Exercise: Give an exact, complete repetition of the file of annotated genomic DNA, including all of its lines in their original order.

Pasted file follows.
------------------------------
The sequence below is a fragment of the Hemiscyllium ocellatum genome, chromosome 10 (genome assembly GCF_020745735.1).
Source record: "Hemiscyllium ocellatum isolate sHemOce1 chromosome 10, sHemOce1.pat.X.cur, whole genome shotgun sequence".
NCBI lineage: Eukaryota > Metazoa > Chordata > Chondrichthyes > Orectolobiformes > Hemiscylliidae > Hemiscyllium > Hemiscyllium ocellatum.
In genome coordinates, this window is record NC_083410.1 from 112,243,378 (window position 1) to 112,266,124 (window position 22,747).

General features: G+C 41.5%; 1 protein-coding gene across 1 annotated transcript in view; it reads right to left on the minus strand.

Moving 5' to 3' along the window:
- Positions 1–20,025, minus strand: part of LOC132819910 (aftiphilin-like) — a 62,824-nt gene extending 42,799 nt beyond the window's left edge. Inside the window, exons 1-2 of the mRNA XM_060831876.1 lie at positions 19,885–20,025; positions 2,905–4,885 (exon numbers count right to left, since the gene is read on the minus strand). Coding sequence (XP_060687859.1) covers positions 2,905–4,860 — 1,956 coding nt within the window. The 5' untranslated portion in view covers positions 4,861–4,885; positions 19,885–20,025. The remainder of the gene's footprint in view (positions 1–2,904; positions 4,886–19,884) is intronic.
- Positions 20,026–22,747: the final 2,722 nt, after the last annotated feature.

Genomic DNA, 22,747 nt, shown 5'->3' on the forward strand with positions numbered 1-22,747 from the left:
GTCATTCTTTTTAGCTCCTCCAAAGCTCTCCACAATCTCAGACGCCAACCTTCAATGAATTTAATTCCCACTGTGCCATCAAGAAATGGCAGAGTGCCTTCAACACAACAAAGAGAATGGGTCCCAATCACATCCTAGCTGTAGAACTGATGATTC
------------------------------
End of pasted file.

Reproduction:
The sequence below is a fragment of the Hemiscyllium ocellatum genome, chromosome 10 (genome assembly GCF_020745735.1).
Source record: "Hemiscyllium ocellatum isolate sHemOce1 chromosome 10, sHemOce1.pat.X.cur, whole genome shotgun sequence".
NCBI lineage: Eukaryota > Metazoa > Chordata > Chondrichthyes > Orectolobiformes > Hemiscylliidae > Hemiscyllium > Hemiscyllium ocellatum.
In genome coordinates, this window is record NC_083410.1 from 112,243,378 (window position 1) to 112,266,124 (window position 22,747).

General features: G+C 41.5%; 1 protein-coding gene across 1 annotated transcript in view; it reads right to left on the minus strand.

Moving 5' to 3' along the window:
- Positions 1–20,025, minus strand: part of LOC132819910 (aftiphilin-like) — a 62,824-nt gene extending 42,799 nt beyond the window's left edge. Inside the window, exons 1-2 of the mRNA XM_060831876.1 lie at positions 19,885–20,025; positions 2,905–4,885 (exon numbers count right to left, since the gene is read on the minus strand). Coding sequence (XP_060687859.1) covers positions 2,905–4,860 — 1,956 coding nt within the window. The 5' untranslated portion in view covers positions 4,861–4,885; positions 19,885–20,025. The remainder of the gene's footprint in view (positions 1–2,904; positions 4,886–19,884) is intronic.
- Positions 20,026–22,747: the final 2,722 nt, after the last annotated feature.

Genomic DNA, 22,747 nt, shown 5'->3' on the forward strand with positions numbered 1-22,747 from the left:
GTCATTCTTTTTAGCTCCTCCAAAGCTCTCCACAATCTCAGACGCCAACCTTCAATGAATTTAATTCCCACTGTGCCATCAAGAAATGGCAGAGTGCCTTCAACACAACAAAGAGAATGGGTCCCAATCACATCCTAGCTGTAGAACTGATGATTC